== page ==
Do I have authors who have inspired me? (Z Minor)

The only inspiration I ever got from a story was to keep reading to find out what happened to the characters. Did the mystery get solved? Did the people in love actually get together, and did the bad people get their just desserts?

I started reading while in grade school and yes, it was a long time ago. I would sit reading the latest Trixie Belden or Nancy Drew story while I somewhat listed to American Bandstand on TV. My mother said most of the time my feet were thrown over the arm of the chair and my head kept time to the music. Meaning when she called me to set the table I didn’t hear her. I was known to finish a book in one day – if it was good.

I can’t recall any of the stories, but I remember I pictured myself transformed into them and along with the characters I helped solved the mystery, etc.  I remembered early Barbara Cartland’s romance novels – her daughter became Princess Diana’s stepmother in real life.

Many of the author’s names I can’t recall nor do I remember their stories in great detail. I just remember they took me to another place or another time. I couldn’t wait to finish them and get another book, so I could once again be transformed into another adventure.

I like books that make the characters seem real; good, bad or in-between.  I am not fond of horror or Sci-Fi. Yet, I have read a few Sci-Fi books that I really enjoyed. I could never get interested in horror no matter how hard I tried or how much someone recommended them to me.

If a book doesn’t peak my interest in the first ten pages, I put it down and don’t usually pick it back up. I can look past print errors I notice now because I too am a writer and know how hard they are to find no matter how many times I proofread my stories.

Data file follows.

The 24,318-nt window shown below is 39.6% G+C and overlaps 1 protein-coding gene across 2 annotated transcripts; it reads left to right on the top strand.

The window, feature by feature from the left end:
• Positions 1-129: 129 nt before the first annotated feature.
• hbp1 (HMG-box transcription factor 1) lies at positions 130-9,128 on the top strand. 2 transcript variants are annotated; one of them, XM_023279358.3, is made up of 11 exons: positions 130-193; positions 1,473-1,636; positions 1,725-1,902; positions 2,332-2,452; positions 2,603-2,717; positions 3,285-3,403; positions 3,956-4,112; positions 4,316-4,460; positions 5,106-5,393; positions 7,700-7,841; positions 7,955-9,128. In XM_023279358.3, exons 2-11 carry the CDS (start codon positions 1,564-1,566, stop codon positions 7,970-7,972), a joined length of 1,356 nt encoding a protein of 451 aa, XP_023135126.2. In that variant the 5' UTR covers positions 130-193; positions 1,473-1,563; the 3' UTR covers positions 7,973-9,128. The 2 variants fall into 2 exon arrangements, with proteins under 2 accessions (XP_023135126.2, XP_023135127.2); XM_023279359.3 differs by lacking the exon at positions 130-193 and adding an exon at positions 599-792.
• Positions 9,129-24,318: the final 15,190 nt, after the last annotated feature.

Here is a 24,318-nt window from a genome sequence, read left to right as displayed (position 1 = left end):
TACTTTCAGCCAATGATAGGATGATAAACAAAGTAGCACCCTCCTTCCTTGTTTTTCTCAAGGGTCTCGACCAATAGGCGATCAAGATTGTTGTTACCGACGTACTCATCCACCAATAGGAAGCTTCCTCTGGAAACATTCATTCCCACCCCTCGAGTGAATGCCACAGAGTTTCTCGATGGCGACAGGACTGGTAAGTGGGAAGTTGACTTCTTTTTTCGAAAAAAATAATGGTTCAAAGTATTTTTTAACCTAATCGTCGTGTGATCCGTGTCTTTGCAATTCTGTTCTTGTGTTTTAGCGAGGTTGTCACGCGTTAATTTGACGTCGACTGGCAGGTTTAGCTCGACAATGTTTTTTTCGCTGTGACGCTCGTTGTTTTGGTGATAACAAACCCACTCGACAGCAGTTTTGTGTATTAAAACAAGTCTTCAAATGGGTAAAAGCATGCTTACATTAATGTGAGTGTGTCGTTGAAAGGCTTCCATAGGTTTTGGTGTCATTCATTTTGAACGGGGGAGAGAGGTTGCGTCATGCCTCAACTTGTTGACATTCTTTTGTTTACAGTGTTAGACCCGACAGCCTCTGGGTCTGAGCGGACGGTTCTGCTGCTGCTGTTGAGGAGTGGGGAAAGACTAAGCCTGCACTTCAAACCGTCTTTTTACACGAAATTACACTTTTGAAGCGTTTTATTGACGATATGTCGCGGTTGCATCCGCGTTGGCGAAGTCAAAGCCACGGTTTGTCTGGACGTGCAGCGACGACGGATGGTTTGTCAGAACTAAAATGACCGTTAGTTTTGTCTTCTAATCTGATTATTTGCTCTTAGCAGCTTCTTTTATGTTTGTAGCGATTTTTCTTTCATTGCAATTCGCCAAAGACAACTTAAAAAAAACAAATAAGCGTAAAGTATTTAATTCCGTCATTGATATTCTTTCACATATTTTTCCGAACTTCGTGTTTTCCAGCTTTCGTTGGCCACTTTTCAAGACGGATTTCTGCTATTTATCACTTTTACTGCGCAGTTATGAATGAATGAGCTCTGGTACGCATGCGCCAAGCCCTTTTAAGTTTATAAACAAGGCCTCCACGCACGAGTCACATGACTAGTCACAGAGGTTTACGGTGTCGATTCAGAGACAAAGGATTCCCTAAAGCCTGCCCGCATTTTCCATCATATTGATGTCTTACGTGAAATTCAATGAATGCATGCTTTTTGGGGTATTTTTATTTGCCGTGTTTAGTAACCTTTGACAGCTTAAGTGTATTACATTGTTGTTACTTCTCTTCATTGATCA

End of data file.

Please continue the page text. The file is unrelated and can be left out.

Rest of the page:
I still read a lot of books, fiction and non-fiction. Our library has had books sales and I usually purchase a couple of grocery sacks full and read them within a week or two. The price is right -$4.00 a bag. My taste in my reading hasn’t changed Just give me great characters, a believable plot, and I am hooked.

Happy reading and if you are a writer – happy writing.

Z. Minor

Author of Historical Romantic & Contemporary Suspense Novels.

10 Authors who inspire me by J Vincent

The topic is rather self-explanatory.  While I have come up with ten I have failed to detail as I would like.  My back surgery morphed into a second surgery and now a third looms. The first five authors are all mystery/crime writers.  The first three are British the last two are American and write in the present day.  I’ve enjoyed all of these immensely and learned more than I can say from their different styles.  If you’ve never perused any of them I recommend you do so now.
The last five are Regency writer.  All of them share a tendency towards mystery, some stronger than others.  Like the mystery writers above, they are queens of research. They also have different styles but it is their characters than draw you on and on.  Page turners all.

 P D James  Commander Adam Dalgliesh of New Scotland Yard solves intricate crimes

Ann Perry   I follow two of her series: Thomas and Charlotte Pitt and private detective William Monk and volatile nurse Hester Latterly

Dorothy Sayer  Lord Peter Wimsey books and other mysteries

J A Jance   J P Beaumont and Joanna Brady are two different series that occasionally overlap. 

Margaret Maron  Deborah Knott Series